The Joint Antelope Valley Authority (JAVA) today announced that Lincoln's historic Antelope Valley Project is substantially completed. The City of Lincoln, the University of Nebraska-Lincoln and the Lower Platte South Natural Resources District (LPSNRD) formed JAVA in 2000 to administer the flood control, traffic improvement and community revitalization effort funded with City, State, NRD and federal funds.
The project has been successful in removing about 1,000 structures removed from the floodplain by creating an open waterway from Salt Creek Roadway to "J" Street. Traffic improvements include 12 new or replacement bridges, the elimination of railroad crossings, and 6.2 miles of new roadway including the "Big X" elevated intersection near the Devaney Sports Center. In addition to the new Union Plaza park and new trails, revitalization efforts include the new Assurity headquarters, Turbine Flats, several housing developments, the Jayne Snyder Trails Center, Fleming Fields and infrastructure improvements.
"What matters most is that a serious flood threat to a large area in the heart of the City has been eliminated, creating opportunities for economic development, public recreation, and green, open space," said Glenn Johnson, LPSNRD General Manager.
Christine Jackson, UNL Vice Chancellor for Business and Finance said the project is benefitting the University in several ways. "Removing land from the floodplain allows us to continue the development of our campus," she said. "The project has removed traffic from the core of our city campus, increasing safety in this heavily pedestrian area. We also have a new connection between city campus and Innovation Campus that will be even more important in the future."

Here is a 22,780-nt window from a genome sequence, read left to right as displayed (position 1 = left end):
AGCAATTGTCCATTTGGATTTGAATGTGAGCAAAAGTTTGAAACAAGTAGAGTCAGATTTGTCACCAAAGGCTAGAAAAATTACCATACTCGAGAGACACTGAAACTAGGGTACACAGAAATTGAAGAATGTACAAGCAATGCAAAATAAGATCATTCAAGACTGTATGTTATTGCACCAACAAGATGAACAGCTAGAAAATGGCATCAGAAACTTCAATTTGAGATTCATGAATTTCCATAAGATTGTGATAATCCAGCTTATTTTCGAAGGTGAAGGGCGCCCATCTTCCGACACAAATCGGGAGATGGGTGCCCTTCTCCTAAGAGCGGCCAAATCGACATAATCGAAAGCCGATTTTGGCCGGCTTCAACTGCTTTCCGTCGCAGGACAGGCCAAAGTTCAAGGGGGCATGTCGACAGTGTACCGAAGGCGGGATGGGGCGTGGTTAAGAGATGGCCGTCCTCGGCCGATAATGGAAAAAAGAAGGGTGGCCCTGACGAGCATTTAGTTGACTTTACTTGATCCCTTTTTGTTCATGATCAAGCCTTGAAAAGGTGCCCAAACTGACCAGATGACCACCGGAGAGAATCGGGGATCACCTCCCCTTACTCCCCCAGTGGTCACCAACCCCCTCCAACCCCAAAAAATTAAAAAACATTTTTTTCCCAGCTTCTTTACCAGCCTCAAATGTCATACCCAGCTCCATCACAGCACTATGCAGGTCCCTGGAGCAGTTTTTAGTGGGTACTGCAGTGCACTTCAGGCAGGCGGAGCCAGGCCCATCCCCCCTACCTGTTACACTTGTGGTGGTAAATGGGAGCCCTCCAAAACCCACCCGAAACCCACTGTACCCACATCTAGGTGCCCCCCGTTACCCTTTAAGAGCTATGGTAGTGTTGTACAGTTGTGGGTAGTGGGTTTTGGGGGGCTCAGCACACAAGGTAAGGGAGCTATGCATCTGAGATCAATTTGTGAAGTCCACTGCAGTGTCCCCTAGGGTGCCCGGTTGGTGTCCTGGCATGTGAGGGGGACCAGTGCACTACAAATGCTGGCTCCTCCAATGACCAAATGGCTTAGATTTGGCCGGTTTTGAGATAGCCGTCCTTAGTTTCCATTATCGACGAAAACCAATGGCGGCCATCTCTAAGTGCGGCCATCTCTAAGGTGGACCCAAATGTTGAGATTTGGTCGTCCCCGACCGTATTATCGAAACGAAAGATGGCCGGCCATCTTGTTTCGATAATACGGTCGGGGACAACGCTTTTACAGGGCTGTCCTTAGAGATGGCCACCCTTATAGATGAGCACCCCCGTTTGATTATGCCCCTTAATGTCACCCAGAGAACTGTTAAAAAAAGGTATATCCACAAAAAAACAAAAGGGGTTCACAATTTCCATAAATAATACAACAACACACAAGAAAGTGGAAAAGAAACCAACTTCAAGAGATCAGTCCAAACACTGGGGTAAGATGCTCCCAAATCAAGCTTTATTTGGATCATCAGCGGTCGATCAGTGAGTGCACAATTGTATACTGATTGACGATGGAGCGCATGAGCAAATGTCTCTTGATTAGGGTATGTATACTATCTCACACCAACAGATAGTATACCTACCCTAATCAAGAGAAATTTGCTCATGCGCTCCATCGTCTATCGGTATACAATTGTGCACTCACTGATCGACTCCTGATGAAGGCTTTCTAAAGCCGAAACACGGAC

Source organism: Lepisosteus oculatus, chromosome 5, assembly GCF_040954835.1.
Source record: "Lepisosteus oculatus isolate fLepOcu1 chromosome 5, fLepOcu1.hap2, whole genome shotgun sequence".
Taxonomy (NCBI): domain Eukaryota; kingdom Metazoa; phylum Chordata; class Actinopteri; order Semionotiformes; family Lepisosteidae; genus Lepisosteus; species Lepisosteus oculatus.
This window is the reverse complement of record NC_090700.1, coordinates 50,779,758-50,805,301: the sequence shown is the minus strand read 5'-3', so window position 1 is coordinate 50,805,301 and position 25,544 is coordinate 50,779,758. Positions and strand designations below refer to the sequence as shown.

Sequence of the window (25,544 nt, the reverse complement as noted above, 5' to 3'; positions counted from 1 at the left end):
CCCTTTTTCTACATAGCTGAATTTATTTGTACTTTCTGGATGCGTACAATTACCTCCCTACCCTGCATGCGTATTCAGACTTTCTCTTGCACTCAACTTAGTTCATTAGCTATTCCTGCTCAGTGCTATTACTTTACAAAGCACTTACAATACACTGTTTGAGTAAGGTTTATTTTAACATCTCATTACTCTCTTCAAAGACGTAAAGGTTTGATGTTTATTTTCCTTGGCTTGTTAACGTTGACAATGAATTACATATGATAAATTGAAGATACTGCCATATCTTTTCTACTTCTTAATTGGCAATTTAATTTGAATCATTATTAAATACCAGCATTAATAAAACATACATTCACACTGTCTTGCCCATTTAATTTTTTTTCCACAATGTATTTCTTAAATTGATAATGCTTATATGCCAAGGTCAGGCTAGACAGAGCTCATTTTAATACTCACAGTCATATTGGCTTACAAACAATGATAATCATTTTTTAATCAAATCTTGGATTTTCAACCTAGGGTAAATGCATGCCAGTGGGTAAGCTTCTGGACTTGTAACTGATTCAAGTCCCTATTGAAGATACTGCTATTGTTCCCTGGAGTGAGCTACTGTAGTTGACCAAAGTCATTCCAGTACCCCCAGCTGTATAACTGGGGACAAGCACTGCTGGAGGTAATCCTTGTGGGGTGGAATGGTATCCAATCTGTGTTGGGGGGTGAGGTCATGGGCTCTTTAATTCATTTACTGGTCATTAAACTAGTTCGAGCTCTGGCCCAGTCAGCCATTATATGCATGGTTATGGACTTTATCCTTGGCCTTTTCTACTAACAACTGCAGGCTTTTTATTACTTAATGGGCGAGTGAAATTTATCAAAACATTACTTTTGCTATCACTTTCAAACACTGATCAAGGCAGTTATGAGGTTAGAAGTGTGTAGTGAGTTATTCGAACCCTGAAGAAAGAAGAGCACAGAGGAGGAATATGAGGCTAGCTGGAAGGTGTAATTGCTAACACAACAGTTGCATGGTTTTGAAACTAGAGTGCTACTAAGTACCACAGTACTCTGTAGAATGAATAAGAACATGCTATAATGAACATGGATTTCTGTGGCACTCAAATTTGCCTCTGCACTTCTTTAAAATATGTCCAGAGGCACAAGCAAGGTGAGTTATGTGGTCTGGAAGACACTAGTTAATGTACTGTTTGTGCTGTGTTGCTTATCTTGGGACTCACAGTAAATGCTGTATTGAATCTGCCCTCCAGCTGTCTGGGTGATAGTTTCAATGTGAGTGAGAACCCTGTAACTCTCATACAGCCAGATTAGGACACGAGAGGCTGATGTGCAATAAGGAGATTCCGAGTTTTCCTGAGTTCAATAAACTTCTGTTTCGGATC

Mayor Chris Beutler said finding a solution to the multiple problems in the area required a "broad and bold vision." When it began, the Antelope Valley Project was the biggest public works project in City history. "Two decades ago, this community came together to make a decision," he said. "We could stand still, do nothing and let our historic core continue to deteriorate. Or we could move forward by adopting a can-do attitude, looking at what our City could be, and doing the hard work to reach our goals. By choosing action, we set Lincoln on a positive course for the future. That choice changed our City and set the stage for the accelerated progress we are seeing now."
The partners thanked NRD board members, UNL administrators, past Mayors and current and past City Council members for their leadership on the project. Also recognized for their contributions were the Nebraska's Congressional delegation; U.S. Army Corps of Engineers; the Federal Highway Administration; the U.S. Department of Housing and Urban Development; Lincoln's delegation in the Unicameral; the Nebraska Departments of Road and Natural Resources; and the many private companies who worked on the project.
"From the beginning of the Antelope Valley Project, the very wise decision was made that citizen input was essential, that the development of the project would be a very open and public process," Beutler said. "I hope all those who served on the JAVA Citizens Committee and the other advisory groups know how much their ideas and their time are appreciated. We would not be having this celebration today without their contributions and their belief in this project."
More information on the Antelope Valley Project is available at lincoln.ne.gov (keyword: antelope).